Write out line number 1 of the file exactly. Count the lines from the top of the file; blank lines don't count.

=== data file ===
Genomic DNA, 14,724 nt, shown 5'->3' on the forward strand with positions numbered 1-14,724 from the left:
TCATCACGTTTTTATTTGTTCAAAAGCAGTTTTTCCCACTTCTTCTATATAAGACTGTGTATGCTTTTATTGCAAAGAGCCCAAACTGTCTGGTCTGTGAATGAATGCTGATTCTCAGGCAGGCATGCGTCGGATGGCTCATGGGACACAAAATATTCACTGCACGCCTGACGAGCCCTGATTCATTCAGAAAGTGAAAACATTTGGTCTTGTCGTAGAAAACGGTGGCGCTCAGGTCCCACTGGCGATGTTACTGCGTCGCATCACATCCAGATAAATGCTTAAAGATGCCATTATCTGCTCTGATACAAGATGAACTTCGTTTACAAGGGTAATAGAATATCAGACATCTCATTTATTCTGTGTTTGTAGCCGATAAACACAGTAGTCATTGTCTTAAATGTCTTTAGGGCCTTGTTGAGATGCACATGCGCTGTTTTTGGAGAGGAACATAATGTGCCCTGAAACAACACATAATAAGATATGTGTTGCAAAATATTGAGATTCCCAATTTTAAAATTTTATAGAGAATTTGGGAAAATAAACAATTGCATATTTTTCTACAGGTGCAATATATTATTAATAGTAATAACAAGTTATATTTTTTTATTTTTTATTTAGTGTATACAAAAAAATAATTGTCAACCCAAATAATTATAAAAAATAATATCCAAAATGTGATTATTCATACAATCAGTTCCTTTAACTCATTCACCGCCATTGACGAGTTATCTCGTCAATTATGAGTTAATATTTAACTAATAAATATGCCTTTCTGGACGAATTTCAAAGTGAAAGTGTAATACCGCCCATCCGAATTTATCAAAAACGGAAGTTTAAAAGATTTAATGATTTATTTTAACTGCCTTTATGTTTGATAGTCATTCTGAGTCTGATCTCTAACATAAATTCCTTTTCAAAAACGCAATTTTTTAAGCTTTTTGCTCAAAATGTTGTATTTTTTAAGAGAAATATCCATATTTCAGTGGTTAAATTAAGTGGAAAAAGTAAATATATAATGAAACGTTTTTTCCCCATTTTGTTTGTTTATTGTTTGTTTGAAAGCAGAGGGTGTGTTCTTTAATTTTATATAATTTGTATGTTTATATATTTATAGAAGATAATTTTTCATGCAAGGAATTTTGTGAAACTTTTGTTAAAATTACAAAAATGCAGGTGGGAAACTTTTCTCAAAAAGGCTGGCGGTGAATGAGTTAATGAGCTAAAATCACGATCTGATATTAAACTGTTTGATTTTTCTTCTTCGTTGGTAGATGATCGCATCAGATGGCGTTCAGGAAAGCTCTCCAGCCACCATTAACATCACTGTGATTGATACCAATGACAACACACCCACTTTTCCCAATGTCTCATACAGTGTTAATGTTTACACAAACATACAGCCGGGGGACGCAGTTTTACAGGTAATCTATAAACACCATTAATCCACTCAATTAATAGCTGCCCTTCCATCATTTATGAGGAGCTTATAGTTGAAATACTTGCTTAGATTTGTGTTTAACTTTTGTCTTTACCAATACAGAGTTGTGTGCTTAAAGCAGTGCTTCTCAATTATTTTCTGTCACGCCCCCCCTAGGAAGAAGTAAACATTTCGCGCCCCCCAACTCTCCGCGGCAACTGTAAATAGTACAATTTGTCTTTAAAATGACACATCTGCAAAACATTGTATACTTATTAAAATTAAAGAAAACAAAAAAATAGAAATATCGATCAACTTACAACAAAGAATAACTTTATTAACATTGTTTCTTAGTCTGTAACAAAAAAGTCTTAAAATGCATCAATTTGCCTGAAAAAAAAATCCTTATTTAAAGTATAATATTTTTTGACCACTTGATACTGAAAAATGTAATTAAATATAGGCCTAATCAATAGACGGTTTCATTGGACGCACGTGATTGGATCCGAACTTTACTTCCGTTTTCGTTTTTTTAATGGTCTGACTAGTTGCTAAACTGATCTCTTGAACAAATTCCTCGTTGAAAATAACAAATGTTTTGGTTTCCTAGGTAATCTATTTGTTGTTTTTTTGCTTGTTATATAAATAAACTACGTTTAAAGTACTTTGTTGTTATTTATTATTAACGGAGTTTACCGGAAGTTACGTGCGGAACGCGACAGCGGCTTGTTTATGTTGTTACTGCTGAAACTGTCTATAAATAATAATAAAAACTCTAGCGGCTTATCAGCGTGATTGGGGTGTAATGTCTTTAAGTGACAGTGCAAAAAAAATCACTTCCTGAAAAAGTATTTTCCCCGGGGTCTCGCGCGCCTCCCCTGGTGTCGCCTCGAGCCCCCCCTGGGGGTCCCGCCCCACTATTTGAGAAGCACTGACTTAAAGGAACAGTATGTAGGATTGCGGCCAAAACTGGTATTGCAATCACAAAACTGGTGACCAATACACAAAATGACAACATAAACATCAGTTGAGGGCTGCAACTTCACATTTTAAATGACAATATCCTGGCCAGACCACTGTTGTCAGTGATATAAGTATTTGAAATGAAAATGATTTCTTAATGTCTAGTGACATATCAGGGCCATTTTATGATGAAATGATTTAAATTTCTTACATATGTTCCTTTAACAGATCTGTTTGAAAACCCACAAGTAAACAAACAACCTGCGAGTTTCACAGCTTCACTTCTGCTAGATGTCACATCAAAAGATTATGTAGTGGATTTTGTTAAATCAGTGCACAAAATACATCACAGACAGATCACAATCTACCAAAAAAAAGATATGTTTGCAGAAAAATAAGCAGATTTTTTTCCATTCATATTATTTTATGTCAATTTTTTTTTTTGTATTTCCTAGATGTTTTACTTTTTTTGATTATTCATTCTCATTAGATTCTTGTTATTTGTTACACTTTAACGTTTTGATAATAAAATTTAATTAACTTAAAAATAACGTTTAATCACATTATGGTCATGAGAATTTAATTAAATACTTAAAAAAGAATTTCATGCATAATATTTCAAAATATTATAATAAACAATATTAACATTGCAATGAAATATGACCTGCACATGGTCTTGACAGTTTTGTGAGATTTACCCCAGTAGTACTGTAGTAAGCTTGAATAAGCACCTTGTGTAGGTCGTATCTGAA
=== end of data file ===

Genomic DNA, 14,724 nt, shown 5'->3' on the forward strand with positions numbered 1-14,724 from the left: